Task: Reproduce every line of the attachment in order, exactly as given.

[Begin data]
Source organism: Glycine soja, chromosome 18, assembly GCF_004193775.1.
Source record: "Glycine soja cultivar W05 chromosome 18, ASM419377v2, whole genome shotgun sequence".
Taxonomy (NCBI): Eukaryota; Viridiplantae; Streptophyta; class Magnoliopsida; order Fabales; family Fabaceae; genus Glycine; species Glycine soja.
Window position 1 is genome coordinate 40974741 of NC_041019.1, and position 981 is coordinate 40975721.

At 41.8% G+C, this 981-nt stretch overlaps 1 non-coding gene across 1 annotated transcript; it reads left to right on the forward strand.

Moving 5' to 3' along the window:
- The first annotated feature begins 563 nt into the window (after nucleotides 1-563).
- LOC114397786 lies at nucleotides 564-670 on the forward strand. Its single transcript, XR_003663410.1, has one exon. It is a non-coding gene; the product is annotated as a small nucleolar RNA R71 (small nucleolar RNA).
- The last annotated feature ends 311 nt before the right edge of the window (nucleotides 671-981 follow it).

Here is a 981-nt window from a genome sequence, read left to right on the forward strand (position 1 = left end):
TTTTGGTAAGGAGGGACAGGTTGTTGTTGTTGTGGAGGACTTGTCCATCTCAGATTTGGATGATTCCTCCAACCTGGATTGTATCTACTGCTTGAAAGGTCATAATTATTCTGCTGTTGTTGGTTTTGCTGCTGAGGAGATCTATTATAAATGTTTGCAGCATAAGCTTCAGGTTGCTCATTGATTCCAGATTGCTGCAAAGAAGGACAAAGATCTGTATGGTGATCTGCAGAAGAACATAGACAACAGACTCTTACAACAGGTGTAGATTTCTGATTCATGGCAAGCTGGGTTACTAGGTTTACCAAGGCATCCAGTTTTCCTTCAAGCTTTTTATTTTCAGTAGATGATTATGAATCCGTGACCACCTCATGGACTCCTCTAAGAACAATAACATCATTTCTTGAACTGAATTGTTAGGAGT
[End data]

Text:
Source organism: Glycine soja, chromosome 18, assembly GCF_004193775.1.
Source record: "Glycine soja cultivar W05 chromosome 18, ASM419377v2, whole genome shotgun sequence".
Taxonomy (NCBI): Eukaryota; Viridiplantae; Streptophyta; class Magnoliopsida; order Fabales; family Fabaceae; genus Glycine; species Glycine soja.
Window position 1 is genome coordinate 40974741 of NC_041019.1, and position 981 is coordinate 40975721.

At 41.8% G+C, this 981-nt stretch overlaps 1 non-coding gene across 1 annotated transcript; it reads left to right on the forward strand.

Moving 5' to 3' along the window:
- The first annotated feature begins 563 nt into the window (after nucleotides 1-563).
- LOC114397786 lies at nucleotides 564-670 on the forward strand. Its single transcript, XR_003663410.1, has one exon. It is a non-coding gene; the product is annotated as a small nucleolar RNA R71 (small nucleolar RNA).
- The last annotated feature ends 311 nt before the right edge of the window (nucleotides 671-981 follow it).

Here is a 981-nt window from a genome sequence, read left to right on the forward strand (position 1 = left end):
TTTTGGTAAGGAGGGACAGGTTGTTGTTGTTGTGGAGGACTTGTCCATCTCAGATTTGGATGATTCCTCCAACCTGGATTGTATCTACTGCTTGAAAGGTCATAATTATTCTGCTGTTGTTGGTTTTGCTGCTGAGGAGATCTATTATAAATGTTTGCAGCATAAGCTTCAGGTTGCTCATTGATTCCAGATTGCTGCAAAGAAGGACAAAGATCTGTATGGTGATCTGCAGAAGAACATAGACAACAGACTCTTACAACAGGTGTAGATTTCTGATTCATGGCAAGCTGGGTTACTAGGTTTACCAAGGCATCCAGTTTTCCTTCAAGCTTTTTATTTTCAGTAGATGATTATGAATCCGTGACCACCTCATGGACTCCTCTAAGAACAATAACATCATTTCTTGAACTGAATTGTTAGGAGT